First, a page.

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27 October 2020 Pollen Morphology of Tribes Alsineae and Sperguleae (Caryophyllaceae) and Its Systematic Significance
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Abstract

Pollen morphology of 79 species, one subspecies and eight varieties representing nine genera of tribe Alsineae and two of tribe Sperguleae was studied using light microscopy (LM) and scanning electron microscopy (SEM). Among them, 53 species and eight varieties (22 species of which are endemic to China) were reported for the first time. The results demonstrate that the number of pores, the pollen surface ornamentation and the density of microechini have important systematic significance. The surface ornamentation can be divided into three types, namely microechinate-perforate, microechinate-punctate, and microechinate-punctate-perforate. Pollen characteristics support: (i) isolation of Arenaria subgenus Odontostemma from Arenaria and reclassification of Arenaria subgenus Odontostemma to Odontostemma; (ii) isolation of Cerastium subgenus Dichodon from Cerastium and reclassification of Cerastium subgenus Dichodon to Dichodon; (iii) isolation of Minuartia subgenus Rhodalsine from Minuartia and reclassification of Minuartia subgenus Rhodalsine to Rhodalsine; (iv) isolation of Rhodalsine from tribe Alsineae and reclassification of Rhodalsine into tribe Sperguleae; and (v) isolation of Sagina from tribe Alsineae. In addition, the relationships of Arenaria subgenus Eremogone and Arenaria subgenus Eremogoneastrum to tribe Alsineae need to be further studied. Furthermore, pollen characteristics indicate that tribe Alsineae is more evolved than tribe Sperguleae.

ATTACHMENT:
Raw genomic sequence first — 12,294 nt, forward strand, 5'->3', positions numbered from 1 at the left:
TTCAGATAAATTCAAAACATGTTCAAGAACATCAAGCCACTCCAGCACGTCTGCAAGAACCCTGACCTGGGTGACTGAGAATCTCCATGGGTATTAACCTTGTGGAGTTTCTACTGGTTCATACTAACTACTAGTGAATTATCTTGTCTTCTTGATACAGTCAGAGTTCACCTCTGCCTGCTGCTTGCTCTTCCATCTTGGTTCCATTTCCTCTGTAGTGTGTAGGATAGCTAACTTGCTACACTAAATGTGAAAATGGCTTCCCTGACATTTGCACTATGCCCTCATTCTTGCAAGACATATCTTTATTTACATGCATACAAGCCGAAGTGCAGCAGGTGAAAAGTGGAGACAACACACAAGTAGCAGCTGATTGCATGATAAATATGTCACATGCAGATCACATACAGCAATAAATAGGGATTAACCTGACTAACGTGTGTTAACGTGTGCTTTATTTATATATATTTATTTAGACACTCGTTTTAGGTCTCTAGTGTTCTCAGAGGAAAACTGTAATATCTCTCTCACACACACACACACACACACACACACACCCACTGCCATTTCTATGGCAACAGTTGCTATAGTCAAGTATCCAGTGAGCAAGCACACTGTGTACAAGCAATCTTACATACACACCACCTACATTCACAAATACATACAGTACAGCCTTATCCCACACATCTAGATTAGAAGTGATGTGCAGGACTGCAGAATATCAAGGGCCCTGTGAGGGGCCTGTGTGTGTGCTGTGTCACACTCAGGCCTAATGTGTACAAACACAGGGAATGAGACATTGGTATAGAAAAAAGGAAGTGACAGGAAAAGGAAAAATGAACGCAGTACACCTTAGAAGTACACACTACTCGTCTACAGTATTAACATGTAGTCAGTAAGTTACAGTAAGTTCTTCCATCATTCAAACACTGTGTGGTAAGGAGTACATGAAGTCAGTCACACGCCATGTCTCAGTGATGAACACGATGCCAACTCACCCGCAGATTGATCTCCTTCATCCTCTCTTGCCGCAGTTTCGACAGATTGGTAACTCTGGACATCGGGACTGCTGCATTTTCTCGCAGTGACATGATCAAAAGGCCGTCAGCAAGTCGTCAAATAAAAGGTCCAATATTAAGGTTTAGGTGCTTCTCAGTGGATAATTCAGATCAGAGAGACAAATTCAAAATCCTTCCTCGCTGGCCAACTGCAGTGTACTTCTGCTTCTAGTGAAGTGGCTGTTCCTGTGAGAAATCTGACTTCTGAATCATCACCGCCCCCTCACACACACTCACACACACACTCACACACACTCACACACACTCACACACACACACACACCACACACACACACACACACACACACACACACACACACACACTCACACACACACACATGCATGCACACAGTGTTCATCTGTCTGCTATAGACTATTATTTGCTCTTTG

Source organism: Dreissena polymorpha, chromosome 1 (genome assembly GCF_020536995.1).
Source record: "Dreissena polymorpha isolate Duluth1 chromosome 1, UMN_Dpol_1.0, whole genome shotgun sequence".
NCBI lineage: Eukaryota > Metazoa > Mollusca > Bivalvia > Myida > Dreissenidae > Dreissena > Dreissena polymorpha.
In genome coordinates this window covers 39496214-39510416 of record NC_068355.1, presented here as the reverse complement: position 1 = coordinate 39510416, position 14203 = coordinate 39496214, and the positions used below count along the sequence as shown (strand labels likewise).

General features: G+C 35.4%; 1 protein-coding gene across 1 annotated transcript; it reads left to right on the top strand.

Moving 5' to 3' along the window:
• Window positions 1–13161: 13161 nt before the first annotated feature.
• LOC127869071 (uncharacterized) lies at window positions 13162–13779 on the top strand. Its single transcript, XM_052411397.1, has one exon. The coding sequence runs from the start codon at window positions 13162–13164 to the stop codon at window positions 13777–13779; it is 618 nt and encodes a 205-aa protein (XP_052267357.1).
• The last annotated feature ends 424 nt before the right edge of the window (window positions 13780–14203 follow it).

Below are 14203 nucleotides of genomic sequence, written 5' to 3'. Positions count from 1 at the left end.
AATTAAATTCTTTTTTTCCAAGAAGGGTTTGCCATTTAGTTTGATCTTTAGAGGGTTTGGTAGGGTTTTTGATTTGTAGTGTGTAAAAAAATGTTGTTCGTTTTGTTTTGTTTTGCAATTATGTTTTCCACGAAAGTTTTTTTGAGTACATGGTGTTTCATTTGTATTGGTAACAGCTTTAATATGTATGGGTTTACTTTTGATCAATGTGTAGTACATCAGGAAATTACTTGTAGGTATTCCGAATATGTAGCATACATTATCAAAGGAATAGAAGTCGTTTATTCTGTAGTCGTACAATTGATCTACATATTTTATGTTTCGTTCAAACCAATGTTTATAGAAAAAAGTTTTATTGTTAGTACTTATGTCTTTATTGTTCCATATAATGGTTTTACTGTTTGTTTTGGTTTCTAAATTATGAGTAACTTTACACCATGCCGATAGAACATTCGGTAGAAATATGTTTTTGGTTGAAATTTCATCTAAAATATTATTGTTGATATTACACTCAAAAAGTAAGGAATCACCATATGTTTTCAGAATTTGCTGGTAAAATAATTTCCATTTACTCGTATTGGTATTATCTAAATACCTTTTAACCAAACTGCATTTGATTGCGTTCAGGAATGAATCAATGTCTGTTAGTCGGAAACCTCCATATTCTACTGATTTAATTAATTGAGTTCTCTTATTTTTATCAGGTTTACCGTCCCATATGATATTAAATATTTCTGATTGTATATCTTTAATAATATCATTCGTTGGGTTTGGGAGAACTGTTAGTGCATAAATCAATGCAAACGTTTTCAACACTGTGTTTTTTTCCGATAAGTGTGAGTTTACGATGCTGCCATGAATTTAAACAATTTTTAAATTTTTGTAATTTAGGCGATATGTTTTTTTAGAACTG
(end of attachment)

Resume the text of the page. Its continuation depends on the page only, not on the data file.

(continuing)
1. Introduction

The family Caryophyllaceae belongs to the order Caryophyllales (APG IV 2016). It contains about 100 genera and 3000 species, which are mainly distributed in the northern temperate zone with diversified centres located in the Mediterranean and Irano–Turanean region (Hernández-Ledesma et al. 2015). In traditional taxonomy, according to the types of its stipules, petals, fruits, and embryonic development, Caryophyllaceae is classified into subfamilies Alsinoideae, Caryophylloideae and Paronychioideae. Tribe Alsineae belongs to subfamily Alsinoideae, and tribe Sperguleae belongs to subfamily Paronychioideae (Bittrich 1993; Tang et al. 1996).

Different scholars have classified tribe Alsineae differently. Pax and Hoffmann (1934) classified tribe Alsineae into subtribe Sabulininae and subtribe Stellariinae according to the way their capsules crack.